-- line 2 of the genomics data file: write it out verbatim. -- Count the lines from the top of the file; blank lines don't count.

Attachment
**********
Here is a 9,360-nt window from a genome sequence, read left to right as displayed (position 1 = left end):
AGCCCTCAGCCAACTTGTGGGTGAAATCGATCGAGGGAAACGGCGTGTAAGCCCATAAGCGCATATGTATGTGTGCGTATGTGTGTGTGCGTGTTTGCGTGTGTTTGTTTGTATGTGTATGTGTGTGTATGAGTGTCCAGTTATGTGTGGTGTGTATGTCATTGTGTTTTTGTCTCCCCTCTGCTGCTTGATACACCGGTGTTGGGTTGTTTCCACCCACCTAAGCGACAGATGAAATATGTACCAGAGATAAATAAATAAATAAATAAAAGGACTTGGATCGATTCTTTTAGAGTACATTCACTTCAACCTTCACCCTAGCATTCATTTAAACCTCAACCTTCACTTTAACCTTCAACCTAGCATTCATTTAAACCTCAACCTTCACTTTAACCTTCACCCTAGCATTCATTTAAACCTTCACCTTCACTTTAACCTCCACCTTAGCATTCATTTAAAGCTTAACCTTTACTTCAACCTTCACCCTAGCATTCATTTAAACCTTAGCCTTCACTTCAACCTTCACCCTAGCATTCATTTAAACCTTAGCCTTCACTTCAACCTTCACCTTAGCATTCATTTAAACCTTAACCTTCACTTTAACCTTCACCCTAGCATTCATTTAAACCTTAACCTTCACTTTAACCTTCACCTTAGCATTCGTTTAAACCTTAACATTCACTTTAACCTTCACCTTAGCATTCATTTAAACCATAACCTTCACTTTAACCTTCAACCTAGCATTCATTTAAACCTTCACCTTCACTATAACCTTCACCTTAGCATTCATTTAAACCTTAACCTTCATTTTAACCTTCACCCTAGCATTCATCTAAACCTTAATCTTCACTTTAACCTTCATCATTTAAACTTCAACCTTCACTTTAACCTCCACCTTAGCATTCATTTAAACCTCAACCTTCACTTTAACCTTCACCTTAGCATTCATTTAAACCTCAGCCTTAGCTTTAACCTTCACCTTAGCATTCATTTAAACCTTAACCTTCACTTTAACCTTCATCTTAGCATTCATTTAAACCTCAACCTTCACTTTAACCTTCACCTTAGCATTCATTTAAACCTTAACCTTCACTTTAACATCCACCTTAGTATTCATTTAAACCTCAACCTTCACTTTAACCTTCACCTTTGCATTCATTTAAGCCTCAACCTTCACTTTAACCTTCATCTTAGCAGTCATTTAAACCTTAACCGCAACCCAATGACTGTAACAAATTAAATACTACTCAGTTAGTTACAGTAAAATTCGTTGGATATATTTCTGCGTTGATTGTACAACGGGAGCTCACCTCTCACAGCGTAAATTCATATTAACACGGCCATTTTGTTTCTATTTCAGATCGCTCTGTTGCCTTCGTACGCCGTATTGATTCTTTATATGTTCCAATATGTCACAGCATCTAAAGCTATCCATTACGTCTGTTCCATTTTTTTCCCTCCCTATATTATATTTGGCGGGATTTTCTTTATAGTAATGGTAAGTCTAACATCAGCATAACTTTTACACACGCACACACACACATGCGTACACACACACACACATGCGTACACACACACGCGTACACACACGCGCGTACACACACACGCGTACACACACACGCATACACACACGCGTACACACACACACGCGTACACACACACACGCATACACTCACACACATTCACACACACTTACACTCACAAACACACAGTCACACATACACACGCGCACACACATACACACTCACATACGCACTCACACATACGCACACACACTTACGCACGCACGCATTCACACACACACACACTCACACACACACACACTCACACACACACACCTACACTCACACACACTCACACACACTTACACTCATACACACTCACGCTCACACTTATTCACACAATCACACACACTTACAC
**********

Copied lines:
AGCCCTCAGCCAACTTGTGGGTGAAATCGATCGAGGGAAACGGCGTGTAAGCCCATAAGCGCATATGTATGTGTGCGTATGTGTGTGTGCGTGTTTGCGTGTGTTTGTTTGTATGTGTATGTGTGTGTATGAGTGTCCAGTTATGTGTGGTGTGTATGTCATTGTGTTTTTGTCTCCCCTCTGCTGCTTGATACACCGGTGTTGGGTTGTTTCCACCCACCTAAGCGACAGATGAAATATGTACCAGAGATAAATAAATAAATAAATAAAAGGACTTGGATCGATTCTTTTAGAGTACATTCACTTCAACCTTCACCCTAGCATTCATTTAAACCTCAACCTTCACTTTAACCTTCAACCTAGCATTCATTTAAACCTCAACCTTCACTTTAACCTTCACCCTAGCATTCATTTAAACCTTCACCTTCACTTTAACCTCCACCTTAGCATTCATTTAAAGCTTAACCTTTACTTCAACCTTCACCCTAGCATTCATTTAAACCTTAGCCTTCACTTCAACCTTCACCCTAGCATTCATTTAAACCTTAGCCTTCACTTCAACCTTCACCTTAGCATTCATTTAAACCTTAACCTTCACTTTAACCTTCACCCTAGCATTCATTTAAACCTTAACCTTCACTTTAACCTTCACCTTAGCATTCGTTTAAACCTTAACATTCACTTTAACCTTCACCTTAGCATTCATTTAAACCATAACCTTCACTTTAACCTTCAACCTAGCATTCATTTAAACCTTCACCTTCACTATAACCTTCACCTTAGCATTCATTTAAACCTTAACCTTCATTTTAACCTTCACCCTAGCATTCATCTAAACCTTAATCTTCACTTTAACCTTCATCATTTAAACTTCAACCTTCACTTTAACCTCCACCTTAGCATTCATTTAAACCTCAACCTTCACTTTAACCTTCACCTTAGCATTCATTTAAACCTCAGCCTTAGCTTTAACCTTCACCTTAGCATTCATTTAAACCTTAACCTTCACTTTAACCTTCATCTTAGCATTCATTTAAACCTCAACCTTCACTTTAACCTTCACCTTAGCATTCATTTAAACCTTAACCTTCACTTTAACATCCACCTTAGTATTCATTTAAACCTCAACCTTCACTTTAACCTTCACCTTTGCATTCATTTAAGCCTCAACCTTCACTTTAACCTTCATCTTAGCAGTCATTTAAACCTTAACCGCAACCCAATGACTGTAACAAATTAAATACTACTCAGTTAGTTACAGTAAAATTCGTTGGATATATTTCTGCGTTGATTGTACAACGGGAGCTCACCTCTCACAGCGTAAATTCATATTAACACGGCCATTTTGTTTCTATTTCAGATCGCTCTGTTGCCTTCGTACGCCGTATTGATTCTTTATATGTTCCAATATGTCACAGCATCTAAAGCTATCCATTACGTCTGTTCCATTTTTTTCCCTCCCTATATTATATTTGGCGGGATTTTCTTTATAGTAATGGTAAGTCTAACATCAGCATAACTTTTACACACGCACACACACACATGCGTACACACACACACACATGCGTACACACACACGCGTACACACACGCGCGTACACACACACGCGTACACACACACGCATACACACACGCGTACACACACACACGCGTACACACACACACGCATACACTCACACACATTCACACACACTTACACTCACAAACACACAGTCACACATACACACGCGCACACACATACACACTCACATACGCACTCACACATACGCACACACACTTACGCACGCACGCATTCACACACACACACACTCACACACACACACACTCACACACACACACCTACACTCACACACACTCACACACACTTACACTCATACACACTCACGCTCACACTTATTCACACAATCACACACACTTACAC